Presentation Authors: Kevin Wymer*, Vidit Sharma, Bijan Borah, Rochester, MN, James Catto, Sheffield, United Kingdom, R. Houston Thompson, R. Jeffrey Karnes, Stephen Boorjian, Rochester, MN
Introduction: Despite increasing emphasis on value-based care, the cost-effectiveness of prostate cancer (PCa) management options has not been compared using prospective clinical trial data. The prostate testing for cancer and treatment (ProtecT) trial demonstrated no difference in survival for patients with primarily low/intermediate risk PCa randomized to active surveillance (AS), external beam radiotherapy (RT), or radical prostatectomy (RP). While AS had the lowest complication rate, AS also had a higher rate of metastasis compared to RT or RP. We herein compared the cost-effectiveness among the management arms of ProtecT.
Methods: A Markov decision analytic model was created to compare the cost-effectiveness of AS, RP, and RT based on ProtecT outcomes; specifically, 6 year quality of life data (perioperative complications, urinary, sexual, and bowel symptoms) and 10 year oncologic data (biochemical recurrence, metastases, and all-cause mortality). Costs were based on 2017 Medicare reimbursement rates. Utility values were assigned from the literature. Univariate sensitivity and multivariable Monte Carlo sensitivity analyses were performed.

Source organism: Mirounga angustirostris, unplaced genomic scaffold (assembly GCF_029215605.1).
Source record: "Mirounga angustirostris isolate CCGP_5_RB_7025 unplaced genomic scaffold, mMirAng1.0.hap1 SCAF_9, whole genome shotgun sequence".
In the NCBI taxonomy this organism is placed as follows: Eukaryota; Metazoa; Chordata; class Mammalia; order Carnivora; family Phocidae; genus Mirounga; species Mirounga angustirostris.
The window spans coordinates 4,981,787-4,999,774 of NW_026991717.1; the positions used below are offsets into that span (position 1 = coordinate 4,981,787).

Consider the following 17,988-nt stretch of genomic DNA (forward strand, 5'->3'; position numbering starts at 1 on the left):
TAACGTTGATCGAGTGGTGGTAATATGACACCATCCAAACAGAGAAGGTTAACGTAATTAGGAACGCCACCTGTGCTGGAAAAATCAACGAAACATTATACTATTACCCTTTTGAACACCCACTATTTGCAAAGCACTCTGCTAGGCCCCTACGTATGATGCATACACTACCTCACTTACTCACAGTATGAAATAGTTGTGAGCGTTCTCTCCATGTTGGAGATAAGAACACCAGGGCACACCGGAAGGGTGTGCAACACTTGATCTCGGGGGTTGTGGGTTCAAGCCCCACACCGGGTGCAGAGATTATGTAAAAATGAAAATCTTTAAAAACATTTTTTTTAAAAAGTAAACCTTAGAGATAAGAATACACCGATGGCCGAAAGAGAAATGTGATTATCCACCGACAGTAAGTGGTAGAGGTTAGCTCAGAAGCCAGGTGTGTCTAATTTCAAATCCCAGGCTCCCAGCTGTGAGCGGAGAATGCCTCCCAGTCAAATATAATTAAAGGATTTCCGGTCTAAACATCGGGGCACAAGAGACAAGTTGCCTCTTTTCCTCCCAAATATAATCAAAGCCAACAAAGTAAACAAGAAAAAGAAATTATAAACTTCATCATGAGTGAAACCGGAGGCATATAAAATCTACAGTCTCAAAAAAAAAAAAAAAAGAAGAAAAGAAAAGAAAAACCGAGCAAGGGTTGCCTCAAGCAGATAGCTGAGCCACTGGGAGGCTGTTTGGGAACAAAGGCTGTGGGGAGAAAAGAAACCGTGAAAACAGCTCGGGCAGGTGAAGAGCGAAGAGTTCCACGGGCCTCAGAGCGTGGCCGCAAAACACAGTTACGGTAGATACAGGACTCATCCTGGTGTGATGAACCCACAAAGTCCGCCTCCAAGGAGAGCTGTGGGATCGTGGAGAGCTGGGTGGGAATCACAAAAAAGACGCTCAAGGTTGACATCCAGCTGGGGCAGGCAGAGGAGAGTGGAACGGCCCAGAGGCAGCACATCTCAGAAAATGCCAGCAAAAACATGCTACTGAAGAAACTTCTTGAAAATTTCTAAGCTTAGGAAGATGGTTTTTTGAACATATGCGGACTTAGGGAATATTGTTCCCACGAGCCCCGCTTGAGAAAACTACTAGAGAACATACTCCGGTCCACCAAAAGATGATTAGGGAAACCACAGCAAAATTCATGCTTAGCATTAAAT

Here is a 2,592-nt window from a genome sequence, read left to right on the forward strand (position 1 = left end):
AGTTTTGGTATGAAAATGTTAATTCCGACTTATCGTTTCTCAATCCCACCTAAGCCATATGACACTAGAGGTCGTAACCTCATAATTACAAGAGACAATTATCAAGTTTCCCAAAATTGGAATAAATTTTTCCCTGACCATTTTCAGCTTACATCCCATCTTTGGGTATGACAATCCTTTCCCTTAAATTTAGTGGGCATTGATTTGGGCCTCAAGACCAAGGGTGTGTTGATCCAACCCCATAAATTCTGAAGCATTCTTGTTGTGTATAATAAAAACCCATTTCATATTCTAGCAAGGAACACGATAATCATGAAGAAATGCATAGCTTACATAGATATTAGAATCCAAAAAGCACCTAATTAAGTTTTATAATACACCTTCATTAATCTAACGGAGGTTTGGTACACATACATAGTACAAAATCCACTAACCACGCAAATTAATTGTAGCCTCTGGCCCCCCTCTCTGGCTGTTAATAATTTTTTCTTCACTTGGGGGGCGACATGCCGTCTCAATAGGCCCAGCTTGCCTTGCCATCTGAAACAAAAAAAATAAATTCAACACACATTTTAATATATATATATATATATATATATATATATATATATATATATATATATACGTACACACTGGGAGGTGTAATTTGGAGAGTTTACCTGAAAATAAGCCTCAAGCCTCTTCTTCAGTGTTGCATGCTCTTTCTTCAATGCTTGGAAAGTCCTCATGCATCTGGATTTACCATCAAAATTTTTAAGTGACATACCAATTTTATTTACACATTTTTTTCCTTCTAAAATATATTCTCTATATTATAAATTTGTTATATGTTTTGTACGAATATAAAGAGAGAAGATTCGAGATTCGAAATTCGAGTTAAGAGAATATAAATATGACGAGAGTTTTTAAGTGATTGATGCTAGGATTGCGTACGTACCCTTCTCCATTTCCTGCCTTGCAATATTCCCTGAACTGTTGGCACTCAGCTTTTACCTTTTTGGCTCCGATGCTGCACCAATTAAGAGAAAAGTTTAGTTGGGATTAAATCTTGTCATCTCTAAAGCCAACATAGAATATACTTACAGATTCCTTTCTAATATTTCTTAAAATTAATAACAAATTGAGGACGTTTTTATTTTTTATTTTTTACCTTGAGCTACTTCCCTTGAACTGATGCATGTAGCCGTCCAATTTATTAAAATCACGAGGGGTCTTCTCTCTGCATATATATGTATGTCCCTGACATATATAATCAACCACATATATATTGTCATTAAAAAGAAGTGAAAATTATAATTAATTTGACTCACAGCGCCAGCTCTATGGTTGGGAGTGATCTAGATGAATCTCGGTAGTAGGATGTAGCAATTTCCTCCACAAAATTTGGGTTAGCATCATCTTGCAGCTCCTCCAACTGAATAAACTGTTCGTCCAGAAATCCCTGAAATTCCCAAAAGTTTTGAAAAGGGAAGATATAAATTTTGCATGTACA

Results: At 6 years after randomization, mean costs per patient were $11,957 (AS), $17,781 (RP), and $29,238 (RT). RP and RT each resulted in a gain of 0.05 quality adjusted life years (QALYs) relative to AS (4.90 and 4.90 versus 4.85, respectively). Accordingly, the incremental cost-effectiveness ratio relative to AS was $133,314/QALY for RP and $389,915/QALY for RT. The model was sensitive to the annual metastasis rate on AS, with a threshold of 0.7%/year, above which RP was more cost-effective than AS. On multivariable sensitivity analysis, at a willingness-to-pay (WTP) threshold of $100,000/QALY, the most cost-effective strategy was AS in 46%, RP in 44%, and RT in 10% of simulations. At a WTP threshold of $150,000/QALY, the most cost-effective strategy was RP in 44%, AS in 39%, and RT in 17% of simulations (Figure).
Conclusions: Based on oncologic and quality of life data from ProtecT, AS is a cost-effective strategy for localized PCa, while, for patients undergoing definitive local treatment, RP is more cost-effective than RT. Future study is warranted as ProtecT data matures.